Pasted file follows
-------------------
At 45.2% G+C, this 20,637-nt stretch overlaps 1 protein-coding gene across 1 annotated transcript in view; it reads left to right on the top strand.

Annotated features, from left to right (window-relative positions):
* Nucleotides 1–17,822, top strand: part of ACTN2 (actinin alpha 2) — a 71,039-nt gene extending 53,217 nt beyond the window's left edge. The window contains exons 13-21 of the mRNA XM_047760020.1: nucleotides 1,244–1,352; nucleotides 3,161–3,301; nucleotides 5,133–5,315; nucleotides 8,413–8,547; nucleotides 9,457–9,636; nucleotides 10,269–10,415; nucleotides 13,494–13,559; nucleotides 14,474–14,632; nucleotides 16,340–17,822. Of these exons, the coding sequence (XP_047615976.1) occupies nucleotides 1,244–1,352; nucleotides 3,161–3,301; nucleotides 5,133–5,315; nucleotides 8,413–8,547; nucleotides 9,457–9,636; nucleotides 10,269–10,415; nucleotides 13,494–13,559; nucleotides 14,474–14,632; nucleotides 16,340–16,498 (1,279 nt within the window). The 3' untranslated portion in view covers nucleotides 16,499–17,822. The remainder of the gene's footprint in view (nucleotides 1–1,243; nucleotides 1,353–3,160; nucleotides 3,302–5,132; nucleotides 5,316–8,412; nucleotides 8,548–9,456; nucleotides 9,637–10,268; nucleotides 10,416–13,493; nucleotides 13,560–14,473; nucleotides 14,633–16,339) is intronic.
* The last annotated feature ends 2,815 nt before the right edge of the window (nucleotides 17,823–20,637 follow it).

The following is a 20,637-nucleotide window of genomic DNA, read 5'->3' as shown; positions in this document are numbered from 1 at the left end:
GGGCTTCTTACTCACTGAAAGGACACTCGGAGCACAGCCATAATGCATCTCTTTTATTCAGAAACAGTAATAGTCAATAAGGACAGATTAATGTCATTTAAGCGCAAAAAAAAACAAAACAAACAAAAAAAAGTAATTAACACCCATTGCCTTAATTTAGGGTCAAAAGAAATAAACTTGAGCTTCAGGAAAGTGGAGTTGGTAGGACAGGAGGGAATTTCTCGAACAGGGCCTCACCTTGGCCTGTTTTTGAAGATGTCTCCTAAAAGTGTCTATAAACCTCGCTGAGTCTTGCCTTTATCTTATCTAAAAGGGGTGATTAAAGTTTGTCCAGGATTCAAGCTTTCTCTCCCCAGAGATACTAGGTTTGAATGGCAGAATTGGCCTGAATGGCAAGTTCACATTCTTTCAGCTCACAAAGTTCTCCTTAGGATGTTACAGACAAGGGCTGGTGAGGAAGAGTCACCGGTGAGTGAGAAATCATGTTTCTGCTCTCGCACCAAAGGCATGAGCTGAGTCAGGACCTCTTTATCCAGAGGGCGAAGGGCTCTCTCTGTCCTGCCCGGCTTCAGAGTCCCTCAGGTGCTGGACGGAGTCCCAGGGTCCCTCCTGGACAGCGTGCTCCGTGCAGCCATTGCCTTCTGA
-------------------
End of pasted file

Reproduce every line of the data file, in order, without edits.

At 45.2% G+C, this 20,637-nt stretch overlaps 1 protein-coding gene across 1 annotated transcript in view; it reads left to right on the top strand.

Annotated features, from left to right (window-relative positions):
* Nucleotides 1–17,822, top strand: part of ACTN2 (actinin alpha 2) — a 71,039-nt gene extending 53,217 nt beyond the window's left edge. The window contains exons 13-21 of the mRNA XM_047760020.1: nucleotides 1,244–1,352; nucleotides 3,161–3,301; nucleotides 5,133–5,315; nucleotides 8,413–8,547; nucleotides 9,457–9,636; nucleotides 10,269–10,415; nucleotides 13,494–13,559; nucleotides 14,474–14,632; nucleotides 16,340–17,822. Of these exons, the coding sequence (XP_047615976.1) occupies nucleotides 1,244–1,352; nucleotides 3,161–3,301; nucleotides 5,133–5,315; nucleotides 8,413–8,547; nucleotides 9,457–9,636; nucleotides 10,269–10,415; nucleotides 13,494–13,559; nucleotides 14,474–14,632; nucleotides 16,340–16,498 (1,279 nt within the window). The 3' untranslated portion in view covers nucleotides 16,499–17,822. The remainder of the gene's footprint in view (nucleotides 1–1,243; nucleotides 1,353–3,160; nucleotides 3,302–5,132; nucleotides 5,316–8,412; nucleotides 8,548–9,456; nucleotides 9,637–10,268; nucleotides 10,416–13,493; nucleotides 13,560–14,473; nucleotides 14,633–16,339) is intronic.
* The last annotated feature ends 2,815 nt before the right edge of the window (nucleotides 17,823–20,637 follow it).

The following is a 20,637-nucleotide window of genomic DNA, read 5'->3' as shown; positions in this document are numbered from 1 at the left end:
GGGCTTCTTACTCACTGAAAGGACACTCGGAGCACAGCCATAATGCATCTCTTTTATTCAGAAACAGTAATAGTCAATAAGGACAGATTAATGTCATTTAAGCGCAAAAAAAAACAAAACAAACAAAAAAAAGTAATTAACACCCATTGCCTTAATTTAGGGTCAAAAGAAATAAACTTGAGCTTCAGGAAAGTGGAGTTGGTAGGACAGGAGGGAATTTCTCGAACAGGGCCTCACCTTGGCCTGTTTTTGAAGATGTCTCCTAAAAGTGTCTATAAACCTCGCTGAGTCTTGCCTTTATCTTATCTAAAAGGGGTGATTAAAGTTTGTCCAGGATTCAAGCTTTCTCTCCCCAGAGATACTAGGTTTGAATGGCAGAATTGGCCTGAATGGCAAGTTCACATTCTTTCAGCTCACAAAGTTCTCCTTAGGATGTTACAGACAAGGGCTGGTGAGGAAGAGTCACCGGTGAGTGAGAAATCATGTTTCTGCTCTCGCACCAAAGGCATGAGCTGAGTCAGGACCTCTTTATCCAGAGGGCGAAGGGCTCTCTCTGTCCTGCCCGGCTTCAGAGTCCCTCAGGTGCTGGACGGAGTCCCAGGGTCCCTCCTGGACAGCGTGCTCCGTGCAGCCATTGCCTTCTGA